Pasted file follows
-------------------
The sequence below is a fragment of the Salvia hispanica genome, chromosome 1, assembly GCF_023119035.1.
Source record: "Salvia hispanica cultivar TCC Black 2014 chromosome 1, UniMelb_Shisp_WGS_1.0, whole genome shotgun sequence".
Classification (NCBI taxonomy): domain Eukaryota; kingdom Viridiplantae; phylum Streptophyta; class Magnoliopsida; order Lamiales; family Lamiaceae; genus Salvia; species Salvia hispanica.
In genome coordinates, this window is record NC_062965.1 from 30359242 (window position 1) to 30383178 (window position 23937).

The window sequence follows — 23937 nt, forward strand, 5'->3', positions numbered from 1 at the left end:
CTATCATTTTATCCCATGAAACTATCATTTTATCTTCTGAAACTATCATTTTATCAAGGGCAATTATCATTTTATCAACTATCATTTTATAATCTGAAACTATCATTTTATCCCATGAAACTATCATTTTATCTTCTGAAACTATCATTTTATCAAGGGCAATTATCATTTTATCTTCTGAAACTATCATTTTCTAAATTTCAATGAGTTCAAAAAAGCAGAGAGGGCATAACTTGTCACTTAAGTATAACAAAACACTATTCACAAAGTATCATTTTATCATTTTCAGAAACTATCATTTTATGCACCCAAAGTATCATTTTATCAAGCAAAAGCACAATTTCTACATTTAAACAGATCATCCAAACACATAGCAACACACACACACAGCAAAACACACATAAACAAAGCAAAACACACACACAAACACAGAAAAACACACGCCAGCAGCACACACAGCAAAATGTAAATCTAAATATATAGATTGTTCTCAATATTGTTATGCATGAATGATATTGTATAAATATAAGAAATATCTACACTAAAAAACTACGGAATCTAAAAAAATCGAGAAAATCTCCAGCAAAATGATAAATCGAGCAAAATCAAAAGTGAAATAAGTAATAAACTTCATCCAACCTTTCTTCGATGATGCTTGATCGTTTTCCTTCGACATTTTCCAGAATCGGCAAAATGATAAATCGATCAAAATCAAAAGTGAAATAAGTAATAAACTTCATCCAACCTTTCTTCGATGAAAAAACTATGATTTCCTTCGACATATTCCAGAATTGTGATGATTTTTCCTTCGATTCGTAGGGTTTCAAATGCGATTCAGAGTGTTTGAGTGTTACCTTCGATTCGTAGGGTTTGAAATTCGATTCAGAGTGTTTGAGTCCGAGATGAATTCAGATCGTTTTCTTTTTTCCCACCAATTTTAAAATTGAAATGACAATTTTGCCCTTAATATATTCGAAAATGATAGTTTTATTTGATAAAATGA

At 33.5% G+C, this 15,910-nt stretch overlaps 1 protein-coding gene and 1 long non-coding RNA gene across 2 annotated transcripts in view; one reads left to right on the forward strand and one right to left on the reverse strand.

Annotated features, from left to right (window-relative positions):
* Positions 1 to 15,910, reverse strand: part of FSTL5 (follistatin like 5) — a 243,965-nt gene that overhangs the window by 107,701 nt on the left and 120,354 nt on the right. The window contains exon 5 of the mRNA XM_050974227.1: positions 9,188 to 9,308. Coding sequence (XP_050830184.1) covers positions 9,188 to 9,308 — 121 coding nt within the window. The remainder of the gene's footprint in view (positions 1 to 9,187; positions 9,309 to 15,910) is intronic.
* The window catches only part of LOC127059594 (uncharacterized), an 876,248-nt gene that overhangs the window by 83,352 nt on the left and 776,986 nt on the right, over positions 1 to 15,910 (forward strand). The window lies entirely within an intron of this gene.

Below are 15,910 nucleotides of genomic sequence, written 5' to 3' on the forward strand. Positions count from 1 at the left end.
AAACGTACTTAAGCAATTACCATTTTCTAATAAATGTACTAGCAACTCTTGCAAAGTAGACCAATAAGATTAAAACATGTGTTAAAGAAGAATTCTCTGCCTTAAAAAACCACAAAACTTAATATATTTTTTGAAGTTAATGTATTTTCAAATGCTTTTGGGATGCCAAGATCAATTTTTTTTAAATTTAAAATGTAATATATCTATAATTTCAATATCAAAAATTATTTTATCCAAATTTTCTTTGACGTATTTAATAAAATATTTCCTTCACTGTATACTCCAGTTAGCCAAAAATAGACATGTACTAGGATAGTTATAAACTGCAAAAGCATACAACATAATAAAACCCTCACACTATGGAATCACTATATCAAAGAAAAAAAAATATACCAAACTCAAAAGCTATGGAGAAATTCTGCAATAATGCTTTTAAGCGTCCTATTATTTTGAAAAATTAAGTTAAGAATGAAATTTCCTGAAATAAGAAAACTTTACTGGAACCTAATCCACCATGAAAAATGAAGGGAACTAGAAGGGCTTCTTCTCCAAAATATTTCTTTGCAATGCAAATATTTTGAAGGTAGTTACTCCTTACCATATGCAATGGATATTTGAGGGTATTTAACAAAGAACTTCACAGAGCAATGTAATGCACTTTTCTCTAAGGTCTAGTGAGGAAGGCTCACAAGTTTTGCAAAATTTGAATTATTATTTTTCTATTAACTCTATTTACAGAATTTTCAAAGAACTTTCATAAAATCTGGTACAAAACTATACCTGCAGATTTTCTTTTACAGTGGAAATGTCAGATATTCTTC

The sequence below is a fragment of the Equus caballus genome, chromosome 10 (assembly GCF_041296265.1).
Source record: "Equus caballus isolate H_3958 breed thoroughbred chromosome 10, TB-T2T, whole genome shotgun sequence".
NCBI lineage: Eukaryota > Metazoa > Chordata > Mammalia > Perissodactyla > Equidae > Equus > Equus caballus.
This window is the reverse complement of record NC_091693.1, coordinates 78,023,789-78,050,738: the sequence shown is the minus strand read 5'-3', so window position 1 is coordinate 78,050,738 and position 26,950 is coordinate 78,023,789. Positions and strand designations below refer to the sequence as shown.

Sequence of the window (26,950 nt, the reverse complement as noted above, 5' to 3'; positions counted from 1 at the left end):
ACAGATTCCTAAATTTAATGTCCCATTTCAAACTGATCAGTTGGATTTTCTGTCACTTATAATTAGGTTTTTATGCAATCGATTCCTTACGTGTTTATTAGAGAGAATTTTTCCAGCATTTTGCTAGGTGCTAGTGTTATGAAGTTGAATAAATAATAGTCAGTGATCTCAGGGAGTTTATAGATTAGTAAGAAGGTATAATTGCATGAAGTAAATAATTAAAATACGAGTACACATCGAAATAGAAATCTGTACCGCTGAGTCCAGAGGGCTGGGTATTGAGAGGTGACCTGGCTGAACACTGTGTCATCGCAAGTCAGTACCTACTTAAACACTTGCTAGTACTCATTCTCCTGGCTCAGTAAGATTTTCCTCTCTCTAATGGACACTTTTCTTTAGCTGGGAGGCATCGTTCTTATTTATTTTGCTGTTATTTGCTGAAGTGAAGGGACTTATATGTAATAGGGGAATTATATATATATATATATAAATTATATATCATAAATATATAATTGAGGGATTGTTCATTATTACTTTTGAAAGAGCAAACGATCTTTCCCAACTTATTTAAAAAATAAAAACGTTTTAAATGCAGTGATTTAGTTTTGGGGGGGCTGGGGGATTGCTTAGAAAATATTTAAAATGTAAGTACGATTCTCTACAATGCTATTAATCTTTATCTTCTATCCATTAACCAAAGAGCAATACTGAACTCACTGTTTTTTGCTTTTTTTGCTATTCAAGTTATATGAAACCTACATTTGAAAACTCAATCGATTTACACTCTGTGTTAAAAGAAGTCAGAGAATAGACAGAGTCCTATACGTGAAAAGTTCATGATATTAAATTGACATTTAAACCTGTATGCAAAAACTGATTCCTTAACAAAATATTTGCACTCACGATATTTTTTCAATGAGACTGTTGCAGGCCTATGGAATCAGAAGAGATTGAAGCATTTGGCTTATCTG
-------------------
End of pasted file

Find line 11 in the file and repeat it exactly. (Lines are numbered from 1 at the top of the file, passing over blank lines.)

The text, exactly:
Below are 15,910 nucleotides of genomic sequence, written 5' to 3' on the forward strand. Positions count from 1 at the left end.